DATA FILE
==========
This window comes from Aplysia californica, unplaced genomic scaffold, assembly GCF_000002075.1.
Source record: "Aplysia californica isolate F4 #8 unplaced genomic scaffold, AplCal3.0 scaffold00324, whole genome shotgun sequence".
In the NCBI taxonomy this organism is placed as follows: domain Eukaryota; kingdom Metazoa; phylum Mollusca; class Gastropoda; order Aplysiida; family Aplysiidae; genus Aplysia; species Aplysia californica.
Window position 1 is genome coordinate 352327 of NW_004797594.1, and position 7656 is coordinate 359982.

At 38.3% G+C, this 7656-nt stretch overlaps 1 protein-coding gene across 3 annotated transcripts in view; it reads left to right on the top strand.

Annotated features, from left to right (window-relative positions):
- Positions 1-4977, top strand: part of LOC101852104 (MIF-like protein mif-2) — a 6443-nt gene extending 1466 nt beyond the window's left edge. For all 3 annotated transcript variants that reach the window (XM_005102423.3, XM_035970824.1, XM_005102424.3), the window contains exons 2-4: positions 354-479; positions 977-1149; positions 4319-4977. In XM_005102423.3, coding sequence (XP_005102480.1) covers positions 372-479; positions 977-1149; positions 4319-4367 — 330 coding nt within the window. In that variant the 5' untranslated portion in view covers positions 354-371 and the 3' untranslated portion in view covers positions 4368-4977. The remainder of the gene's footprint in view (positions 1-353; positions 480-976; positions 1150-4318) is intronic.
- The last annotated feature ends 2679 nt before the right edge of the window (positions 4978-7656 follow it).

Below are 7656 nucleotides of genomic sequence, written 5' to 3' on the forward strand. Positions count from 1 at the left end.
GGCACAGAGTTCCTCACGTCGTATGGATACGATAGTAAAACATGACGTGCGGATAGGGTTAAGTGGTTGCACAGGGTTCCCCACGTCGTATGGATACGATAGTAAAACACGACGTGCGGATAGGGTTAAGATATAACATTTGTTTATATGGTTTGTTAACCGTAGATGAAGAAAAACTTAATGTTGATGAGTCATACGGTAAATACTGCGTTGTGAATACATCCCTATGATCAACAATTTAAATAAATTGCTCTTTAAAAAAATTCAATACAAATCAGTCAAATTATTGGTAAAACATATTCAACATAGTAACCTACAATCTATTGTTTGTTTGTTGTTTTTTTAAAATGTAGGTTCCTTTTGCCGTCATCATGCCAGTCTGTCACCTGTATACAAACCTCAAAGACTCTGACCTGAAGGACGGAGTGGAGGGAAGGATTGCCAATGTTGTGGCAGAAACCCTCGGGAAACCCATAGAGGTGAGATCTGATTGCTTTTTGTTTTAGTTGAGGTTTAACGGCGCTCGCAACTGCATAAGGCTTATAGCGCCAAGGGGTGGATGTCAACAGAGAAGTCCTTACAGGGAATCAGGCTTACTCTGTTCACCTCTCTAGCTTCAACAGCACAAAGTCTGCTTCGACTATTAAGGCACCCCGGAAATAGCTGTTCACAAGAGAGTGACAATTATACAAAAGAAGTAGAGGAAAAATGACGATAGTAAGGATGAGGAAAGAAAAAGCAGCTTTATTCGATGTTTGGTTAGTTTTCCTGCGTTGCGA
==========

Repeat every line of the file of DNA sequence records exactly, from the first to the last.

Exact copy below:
This window comes from Aplysia californica, unplaced genomic scaffold, assembly GCF_000002075.1.
Source record: "Aplysia californica isolate F4 #8 unplaced genomic scaffold, AplCal3.0 scaffold00324, whole genome shotgun sequence".
In the NCBI taxonomy this organism is placed as follows: domain Eukaryota; kingdom Metazoa; phylum Mollusca; class Gastropoda; order Aplysiida; family Aplysiidae; genus Aplysia; species Aplysia californica.
Window position 1 is genome coordinate 352327 of NW_004797594.1, and position 7656 is coordinate 359982.

At 38.3% G+C, this 7656-nt stretch overlaps 1 protein-coding gene across 3 annotated transcripts in view; it reads left to right on the top strand.

Annotated features, from left to right (window-relative positions):
- Positions 1-4977, top strand: part of LOC101852104 (MIF-like protein mif-2) — a 6443-nt gene extending 1466 nt beyond the window's left edge. For all 3 annotated transcript variants that reach the window (XM_005102423.3, XM_035970824.1, XM_005102424.3), the window contains exons 2-4: positions 354-479; positions 977-1149; positions 4319-4977. In XM_005102423.3, coding sequence (XP_005102480.1) covers positions 372-479; positions 977-1149; positions 4319-4367 — 330 coding nt within the window. In that variant the 5' untranslated portion in view covers positions 354-371 and the 3' untranslated portion in view covers positions 4368-4977. The remainder of the gene's footprint in view (positions 1-353; positions 480-976; positions 1150-4318) is intronic.
- The last annotated feature ends 2679 nt before the right edge of the window (positions 4978-7656 follow it).

Below are 7656 nucleotides of genomic sequence, written 5' to 3' on the forward strand. Positions count from 1 at the left end.
GGCACAGAGTTCCTCACGTCGTATGGATACGATAGTAAAACATGACGTGCGGATAGGGTTAAGTGGTTGCACAGGGTTCCCCACGTCGTATGGATACGATAGTAAAACACGACGTGCGGATAGGGTTAAGATATAACATTTGTTTATATGGTTTGTTAACCGTAGATGAAGAAAAACTTAATGTTGATGAGTCATACGGTAAATACTGCGTTGTGAATACATCCCTATGATCAACAATTTAAATAAATTGCTCTTTAAAAAAATTCAATACAAATCAGTCAAATTATTGGTAAAACATATTCAACATAGTAACCTACAATCTATTGTTTGTTTGTTGTTTTTTTAAAATGTAGGTTCCTTTTGCCGTCATCATGCCAGTCTGTCACCTGTATACAAACCTCAAAGACTCTGACCTGAAGGACGGAGTGGAGGGAAGGATTGCCAATGTTGTGGCAGAAACCCTCGGGAAACCCATAGAGGTGAGATCTGATTGCTTTTTGTTTTAGTTGAGGTTTAACGGCGCTCGCAACTGCATAAGGCTTATAGCGCCAAGGGGTGGATGTCAACAGAGAAGTCCTTACAGGGAATCAGGCTTACTCTGTTCACCTCTCTAGCTTCAACAGCACAAAGTCTGCTTCGACTATTAAGGCACCCCGGAAATAGCTGTTCACAAGAGAGTGACAATTATACAAAAGAAGTAGAGGAAAAATGACGATAGTAAGGATGAGGAAAGAAAAAGCAGCTTTATTCGATGTTTGGTTAGTTTTCCTGCGTTGCGA